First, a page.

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Suicide death and hospital-treated suicidal behaviour in asylum seekers in the Netherlands: a national registry-based study

DOI: 10.1186/1471-2458-11-484

Keywords: suicide, suicidal behaviour, migrants, asylum seekers, refugees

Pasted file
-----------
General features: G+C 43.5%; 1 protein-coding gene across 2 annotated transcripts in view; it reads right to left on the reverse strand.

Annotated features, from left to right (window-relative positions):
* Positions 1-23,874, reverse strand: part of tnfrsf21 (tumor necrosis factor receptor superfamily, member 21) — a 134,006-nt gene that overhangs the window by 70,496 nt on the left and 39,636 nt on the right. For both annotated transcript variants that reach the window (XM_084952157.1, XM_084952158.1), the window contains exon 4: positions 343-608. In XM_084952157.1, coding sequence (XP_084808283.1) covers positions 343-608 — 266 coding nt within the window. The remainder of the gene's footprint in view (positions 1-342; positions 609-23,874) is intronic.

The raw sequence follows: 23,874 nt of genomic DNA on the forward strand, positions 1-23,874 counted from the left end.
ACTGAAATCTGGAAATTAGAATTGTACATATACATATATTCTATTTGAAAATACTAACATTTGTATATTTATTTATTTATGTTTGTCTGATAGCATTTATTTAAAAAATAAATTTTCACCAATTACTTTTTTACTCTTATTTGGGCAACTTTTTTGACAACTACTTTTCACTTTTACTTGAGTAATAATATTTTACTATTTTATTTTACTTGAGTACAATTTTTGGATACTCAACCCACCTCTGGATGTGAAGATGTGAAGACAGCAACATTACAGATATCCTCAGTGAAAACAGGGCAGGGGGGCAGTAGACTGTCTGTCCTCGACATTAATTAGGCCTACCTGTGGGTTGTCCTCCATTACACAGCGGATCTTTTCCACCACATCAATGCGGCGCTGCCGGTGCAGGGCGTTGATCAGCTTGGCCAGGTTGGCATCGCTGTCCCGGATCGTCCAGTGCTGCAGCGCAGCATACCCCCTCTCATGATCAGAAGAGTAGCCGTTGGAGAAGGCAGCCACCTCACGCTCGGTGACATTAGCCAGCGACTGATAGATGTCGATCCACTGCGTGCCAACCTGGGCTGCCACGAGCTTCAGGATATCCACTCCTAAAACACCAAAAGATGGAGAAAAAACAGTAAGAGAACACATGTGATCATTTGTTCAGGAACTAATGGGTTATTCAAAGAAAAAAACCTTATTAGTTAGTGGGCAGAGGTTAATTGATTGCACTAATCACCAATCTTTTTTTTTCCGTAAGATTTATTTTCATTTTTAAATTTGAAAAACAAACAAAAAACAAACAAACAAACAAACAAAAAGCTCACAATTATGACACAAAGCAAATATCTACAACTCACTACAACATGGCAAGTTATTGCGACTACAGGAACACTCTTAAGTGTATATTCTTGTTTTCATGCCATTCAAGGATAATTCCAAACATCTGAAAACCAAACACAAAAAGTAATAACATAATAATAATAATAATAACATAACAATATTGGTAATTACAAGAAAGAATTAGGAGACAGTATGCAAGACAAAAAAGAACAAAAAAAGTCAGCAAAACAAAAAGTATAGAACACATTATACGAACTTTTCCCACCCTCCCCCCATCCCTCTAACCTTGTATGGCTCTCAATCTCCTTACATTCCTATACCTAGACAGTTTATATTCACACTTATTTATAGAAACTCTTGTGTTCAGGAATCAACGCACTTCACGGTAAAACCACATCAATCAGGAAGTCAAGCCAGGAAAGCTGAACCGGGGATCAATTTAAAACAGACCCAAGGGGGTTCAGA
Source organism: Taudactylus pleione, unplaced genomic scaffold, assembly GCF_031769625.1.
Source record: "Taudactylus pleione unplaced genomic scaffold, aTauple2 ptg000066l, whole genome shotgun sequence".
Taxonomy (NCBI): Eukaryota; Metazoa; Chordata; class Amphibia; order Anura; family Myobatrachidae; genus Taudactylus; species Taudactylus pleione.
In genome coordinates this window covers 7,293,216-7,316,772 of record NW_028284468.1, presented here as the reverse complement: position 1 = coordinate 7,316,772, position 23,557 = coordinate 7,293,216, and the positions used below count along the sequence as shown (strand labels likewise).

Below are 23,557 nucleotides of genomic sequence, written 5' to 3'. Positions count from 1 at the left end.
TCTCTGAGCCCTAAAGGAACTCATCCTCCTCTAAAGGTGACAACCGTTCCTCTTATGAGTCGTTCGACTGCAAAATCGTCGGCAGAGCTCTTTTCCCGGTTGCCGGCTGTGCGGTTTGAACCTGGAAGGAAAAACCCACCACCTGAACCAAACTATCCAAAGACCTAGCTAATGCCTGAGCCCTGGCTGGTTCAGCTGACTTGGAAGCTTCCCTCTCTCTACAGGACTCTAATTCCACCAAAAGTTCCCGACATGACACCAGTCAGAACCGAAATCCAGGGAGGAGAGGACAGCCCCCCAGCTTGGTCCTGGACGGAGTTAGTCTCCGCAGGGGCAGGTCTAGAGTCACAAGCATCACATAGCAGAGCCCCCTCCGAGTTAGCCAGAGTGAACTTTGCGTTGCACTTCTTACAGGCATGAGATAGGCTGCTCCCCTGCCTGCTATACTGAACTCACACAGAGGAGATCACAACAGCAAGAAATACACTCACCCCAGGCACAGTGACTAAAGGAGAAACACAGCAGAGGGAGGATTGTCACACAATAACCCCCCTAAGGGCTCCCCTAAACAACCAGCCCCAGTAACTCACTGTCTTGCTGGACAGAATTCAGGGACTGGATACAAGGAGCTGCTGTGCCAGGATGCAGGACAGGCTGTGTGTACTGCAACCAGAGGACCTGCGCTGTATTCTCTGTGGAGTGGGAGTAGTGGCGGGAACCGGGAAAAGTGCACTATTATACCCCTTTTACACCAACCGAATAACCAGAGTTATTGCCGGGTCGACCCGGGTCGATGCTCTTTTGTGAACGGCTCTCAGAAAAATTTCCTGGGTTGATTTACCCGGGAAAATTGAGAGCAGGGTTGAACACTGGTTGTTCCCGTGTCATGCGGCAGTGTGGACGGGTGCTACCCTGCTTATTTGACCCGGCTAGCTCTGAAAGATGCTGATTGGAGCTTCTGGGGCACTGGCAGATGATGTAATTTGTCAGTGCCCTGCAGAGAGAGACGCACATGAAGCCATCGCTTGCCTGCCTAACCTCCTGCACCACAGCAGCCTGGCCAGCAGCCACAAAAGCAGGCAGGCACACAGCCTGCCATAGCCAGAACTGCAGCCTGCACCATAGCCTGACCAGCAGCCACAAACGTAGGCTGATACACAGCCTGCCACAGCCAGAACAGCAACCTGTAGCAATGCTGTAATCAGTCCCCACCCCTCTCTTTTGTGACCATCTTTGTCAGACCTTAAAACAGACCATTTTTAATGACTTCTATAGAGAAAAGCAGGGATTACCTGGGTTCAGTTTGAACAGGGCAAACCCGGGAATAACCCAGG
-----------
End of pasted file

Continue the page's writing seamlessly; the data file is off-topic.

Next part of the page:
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We obtained data on cases of suicide and suicidal behaviour from all asylum seeker reception centres in the Netherlands (period 2002-2007, age 15+). The suicide death rates in this population and in subgroups by sex, age and region of origin were compared with the rate in the Dutch population; the rates of hospital-treated suicidal behaviour were compared with that in the population of The Hague using indirect age group standardization.The study included 35 suicide deaths and 290 cases of hospital-treated suicidal behaviour. The suicide death rate and the incidence of hospital-treated suicidal behaviour differed between subgroups by sex and region of origin. For male asylum seekers, the suicide death rate was higher than that of the Dutch population (N = 32; RR = 2.0, 95%CI 1.37-2.83). No difference was found between suicide mortality in female asylum seekers and in the female general population of the Netherlands (N = 3; RR = 0.73; 95%CI 0.15-2.07). The incidence of hospital-treated suicidal behaviour was high in comparison with the population of The Hague for males and females from Europe and the Middle East/South West Asia, and low for males and females from Africa. Health professionals knew about mental health problems prior to the suicidal behaviour for 80% of the hospital-treated suicidal behaviour cases in asylum seekers.In this study the suicide death rate was higher in male asylum seekers than in males in the reference population. The incidence of hospital-treated suicidal behaviour was higher in several subgroups of asylum seekers than that in the reference population. We conclude that measures to prevent suicide and suicidal behaviour among asylum seekers in the Netherlands are indicated.In 2008 an estimated 383 000 asylum applications were recorded in 51 Western countries, including most European countries, the USA and Canada [1]. Asylum seekers are people who have left their country of origin, applied for protection as a refugee in another country, and


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